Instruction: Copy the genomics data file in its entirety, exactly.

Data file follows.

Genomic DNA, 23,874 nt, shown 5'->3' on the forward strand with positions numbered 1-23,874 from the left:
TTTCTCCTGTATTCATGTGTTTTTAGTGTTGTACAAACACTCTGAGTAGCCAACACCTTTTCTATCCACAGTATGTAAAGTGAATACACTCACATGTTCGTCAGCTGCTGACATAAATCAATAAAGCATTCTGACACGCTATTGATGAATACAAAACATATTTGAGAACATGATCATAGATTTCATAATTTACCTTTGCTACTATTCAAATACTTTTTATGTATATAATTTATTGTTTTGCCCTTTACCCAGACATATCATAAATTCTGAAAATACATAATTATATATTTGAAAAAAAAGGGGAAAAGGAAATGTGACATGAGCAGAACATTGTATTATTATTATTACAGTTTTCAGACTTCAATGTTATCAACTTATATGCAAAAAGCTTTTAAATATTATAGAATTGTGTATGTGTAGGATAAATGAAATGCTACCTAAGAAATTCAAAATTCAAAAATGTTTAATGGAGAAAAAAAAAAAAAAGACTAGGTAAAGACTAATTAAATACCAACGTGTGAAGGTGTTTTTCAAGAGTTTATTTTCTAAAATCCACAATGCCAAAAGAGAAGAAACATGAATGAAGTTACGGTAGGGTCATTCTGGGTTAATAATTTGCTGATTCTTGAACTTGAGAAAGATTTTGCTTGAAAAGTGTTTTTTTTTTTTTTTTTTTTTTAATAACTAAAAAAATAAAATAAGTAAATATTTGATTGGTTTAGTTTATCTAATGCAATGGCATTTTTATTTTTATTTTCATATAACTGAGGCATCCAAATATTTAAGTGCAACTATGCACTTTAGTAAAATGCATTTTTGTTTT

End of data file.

Genomic DNA, 23,874 nt, shown 5'->3' on the forward strand with positions numbered 1-23,874 from the left:
TTTCTCCTGTATTCATGTGTTTTTAGTGTTGTACAAACACTCTGAGTAGCCAACACCTTTTCTATCCACAGTATGTAAAGTGAATACACTCACATGTTCGTCAGCTGCTGACATAAATCAATAAAGCATTCTGACACGCTATTGATGAATACAAAACATATTTGAGAACATGATCATAGATTTCATAATTTACCTTTGCTACTATTCAAATACTTTTTATGTATATAATTTATTGTTTTGCCCTTTACCCAGACATATCATAAATTCTGAAAATACATAATTATATATTTGAAAAAAAAGGGGAAAAGGAAATGTGACATGAGCAGAACATTGTATTATTATTATTACAGTTTTCAGACTTCAATGTTATCAACTTATATGCAAAAAGCTTTTAAATATTATAGAATTGTGTATGTGTAGGATAAATGAAATGCTACCTAAGAAATTCAAAATTCAAAAATGTTTAATGGAGAAAAAAAAAAAAAAGACTAGGTAAAGACTAATTAAATACCAACGTGTGAAGGTGTTTTTCAAGAGTTTATTTTCTAAAATCCACAATGCCAAAAGAGAAGAAACATGAATGAAGTTACGGTAGGGTCATTCTGGGTTAATAATTTGCTGATTCTTGAACTTGAGAAAGATTTTGCTTGAAAAGTGTTTTTTTTTTTTTTTTTTTTTTAATAACTAAAAAAATAAAATAAGTAAATATTTGATTGGTTTAGTTTATCTAATGCAATGGCATTTTTATTTTTATTTTCATATAACTGAGGCATCCAAATATTTAAGTGCAACTATGCACTTTAGTAAAATGCATTTTTGTTTT